6. MichaelJ says:

      Fascinating details to a blogger in Brooklyn. I think it would be fair to say that at a thought model level, the situation you describe is perfectly replicated at bottom of the pyramid high schools in the States.

      Our graduation rates for urban schools is aroudn 50%. With all the money are resources being invested, improvements in educational outcomes are haphazard and unpredictable.

      Now we are ready to invest literally billions of US debt to try to get it to work.

      Here the reality is that our schools have evolved not to educate but to time train rural people to work in an industrial society. There are studies that show that the marginal added value of formal education in the States, once you hold constant for family values and culture is and always has been negligible.

      I understand this may sound silly, but the research I’ve seen comes from Stanford. I don’t have the link handy but will search for it and post at my blog when i do.

      The enormous opportunity I think you have is that you don’t have to deal with legacy social enterprise. It’s a typical organizational innovation problem. You can take the best of what we’ve learned from our experience, modify it to work in a much different environment, and deliver back to the Metropole the new models we need.

      A couple of things that I think I can prove but not in this context:
      1. There are no bad students.
      2. The teaching process is setting the stage for the emergence of teachable moments. Then being ready to intervene appropriately when those fleeting moments occur.
      3. The primary focus of administrators is not about curriculum, methods or blablabla.
      4. The primary focus of administrators should be on organizing time, movement and space.
      5. The issue is not teaching. The issue is removing the barriers to learning. Every child, no matter what their history is a finely evolved learning machine. That’s just Darwin.
      6. When a system is designed to curb creativity and unexpected behavior in the service of industrial labor the job is stop learning. The legacy communication ecology of the American educational system has evolved to do that job brilliantly. it’s not anyone’s fault. Just a natural evolution given the constraints and opportunities of the past.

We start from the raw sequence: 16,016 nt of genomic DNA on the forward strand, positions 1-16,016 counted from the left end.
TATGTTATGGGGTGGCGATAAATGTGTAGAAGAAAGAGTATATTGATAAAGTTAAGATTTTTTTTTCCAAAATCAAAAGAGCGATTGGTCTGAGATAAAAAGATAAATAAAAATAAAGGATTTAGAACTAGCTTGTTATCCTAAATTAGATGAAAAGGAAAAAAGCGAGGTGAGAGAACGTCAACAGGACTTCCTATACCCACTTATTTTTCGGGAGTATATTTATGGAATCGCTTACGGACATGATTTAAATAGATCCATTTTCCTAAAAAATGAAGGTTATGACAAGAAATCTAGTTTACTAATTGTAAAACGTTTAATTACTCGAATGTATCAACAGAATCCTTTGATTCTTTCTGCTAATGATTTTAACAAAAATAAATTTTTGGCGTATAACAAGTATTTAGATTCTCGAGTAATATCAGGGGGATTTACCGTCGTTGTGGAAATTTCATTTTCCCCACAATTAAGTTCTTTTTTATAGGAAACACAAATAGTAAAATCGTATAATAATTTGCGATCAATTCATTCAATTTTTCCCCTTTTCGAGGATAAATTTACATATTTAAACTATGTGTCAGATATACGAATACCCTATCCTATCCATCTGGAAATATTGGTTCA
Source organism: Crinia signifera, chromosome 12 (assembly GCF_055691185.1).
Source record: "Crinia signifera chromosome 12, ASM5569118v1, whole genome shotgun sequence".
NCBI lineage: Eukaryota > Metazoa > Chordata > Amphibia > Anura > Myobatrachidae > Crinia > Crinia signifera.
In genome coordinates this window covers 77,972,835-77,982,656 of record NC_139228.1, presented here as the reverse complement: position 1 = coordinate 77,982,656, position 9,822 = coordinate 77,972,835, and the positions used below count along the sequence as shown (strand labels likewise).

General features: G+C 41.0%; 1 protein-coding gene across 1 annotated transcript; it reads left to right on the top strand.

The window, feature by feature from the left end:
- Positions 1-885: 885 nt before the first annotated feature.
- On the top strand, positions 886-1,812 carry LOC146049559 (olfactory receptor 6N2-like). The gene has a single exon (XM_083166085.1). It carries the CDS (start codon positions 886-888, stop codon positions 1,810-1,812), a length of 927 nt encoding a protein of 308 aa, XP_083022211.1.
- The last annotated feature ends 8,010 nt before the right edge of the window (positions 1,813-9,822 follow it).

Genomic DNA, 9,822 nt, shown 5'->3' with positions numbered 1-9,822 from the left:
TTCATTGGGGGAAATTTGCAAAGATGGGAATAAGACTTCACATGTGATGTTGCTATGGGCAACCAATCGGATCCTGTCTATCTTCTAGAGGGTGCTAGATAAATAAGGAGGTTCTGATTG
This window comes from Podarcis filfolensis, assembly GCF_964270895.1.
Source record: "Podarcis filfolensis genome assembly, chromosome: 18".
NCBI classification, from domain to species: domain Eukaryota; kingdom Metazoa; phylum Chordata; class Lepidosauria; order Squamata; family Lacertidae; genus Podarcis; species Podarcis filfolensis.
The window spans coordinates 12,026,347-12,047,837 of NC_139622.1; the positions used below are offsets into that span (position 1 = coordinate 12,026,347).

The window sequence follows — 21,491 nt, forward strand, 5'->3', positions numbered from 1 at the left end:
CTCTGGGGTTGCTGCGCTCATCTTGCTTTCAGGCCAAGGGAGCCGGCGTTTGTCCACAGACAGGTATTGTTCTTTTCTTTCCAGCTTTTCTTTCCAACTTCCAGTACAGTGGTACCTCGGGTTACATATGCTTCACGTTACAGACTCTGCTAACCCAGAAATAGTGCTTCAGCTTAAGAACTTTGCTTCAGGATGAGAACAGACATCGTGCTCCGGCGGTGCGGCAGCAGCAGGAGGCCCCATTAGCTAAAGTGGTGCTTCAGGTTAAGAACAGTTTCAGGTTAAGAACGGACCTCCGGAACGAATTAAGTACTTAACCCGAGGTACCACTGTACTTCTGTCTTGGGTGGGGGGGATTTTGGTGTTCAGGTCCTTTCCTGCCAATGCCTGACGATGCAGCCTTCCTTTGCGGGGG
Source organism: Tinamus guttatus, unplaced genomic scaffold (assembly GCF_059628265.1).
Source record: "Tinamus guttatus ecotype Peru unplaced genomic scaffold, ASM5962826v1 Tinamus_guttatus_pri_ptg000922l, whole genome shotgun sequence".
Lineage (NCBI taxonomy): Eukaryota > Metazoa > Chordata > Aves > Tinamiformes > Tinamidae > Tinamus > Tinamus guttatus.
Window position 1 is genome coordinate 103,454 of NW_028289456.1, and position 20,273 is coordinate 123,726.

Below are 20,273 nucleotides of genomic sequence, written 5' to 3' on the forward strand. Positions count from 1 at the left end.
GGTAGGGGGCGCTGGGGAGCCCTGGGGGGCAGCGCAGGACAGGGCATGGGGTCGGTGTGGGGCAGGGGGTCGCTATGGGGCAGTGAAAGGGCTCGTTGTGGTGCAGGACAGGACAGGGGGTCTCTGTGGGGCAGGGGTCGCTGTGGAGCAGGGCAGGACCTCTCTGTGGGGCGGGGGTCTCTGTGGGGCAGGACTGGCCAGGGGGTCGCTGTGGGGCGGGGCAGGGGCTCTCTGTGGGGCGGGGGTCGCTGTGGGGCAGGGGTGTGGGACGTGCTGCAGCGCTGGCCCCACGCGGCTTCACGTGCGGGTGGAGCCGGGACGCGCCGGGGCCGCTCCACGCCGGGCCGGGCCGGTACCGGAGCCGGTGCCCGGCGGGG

The tipping point changes are possible very quickly once the constraints and incentives change.

      This is the thread I’m starting to explicitly explore at my blog.

    7. MichaelJ says:

      Just one more note for here:
      you said “Maybe our project will provide a platform (we want it too) for a bit of rage from parents and teachers in under-performing schools to write about it and say we want this to stop.”

      Rage is finally counterproductive. Too many unintended consequences. The issue is mutual respect and clear constraints and incentives.

      If one were to wax a little poetic, it’s more about tough love than rage.

    8. Harry says:

      Thanks Michael Those are all great points. And you’re right about rage thing to; there are too many unintended consequences. I’m keen for people to channel their anger (and feel it the first place, because poor education is failing their families and it doesn’t have to be that way) into constructive channels, like getting onto governing bodies and PTA. And, in the good schools I know, even some very poor ones, the admin is supportive and get out of the way, as you suggest, but also very hard on anyone who doesn’t want uphold a culture of teaching and learning.

    9. MichaelJ says:

      Agreed. It’s the same in Brooklyn and probably every other urban area in the States. in NYC we legislated “community control” in the early 70’s. Fast forward it mostly means that community people fall into the same groupthink as the full time professionals before them.

      Just curious: Do you have any connections to any of the global print vendors in South Africa?
      Among the names are Oce, HP, Xerox, Ricoh or Canon. The reason I ask is that you might find some support to help subsidize the costs of doing versioned customized print publishing.

      One possible path is to find some of the best designers. They have the printer relationship, and the printer can get to the vendor.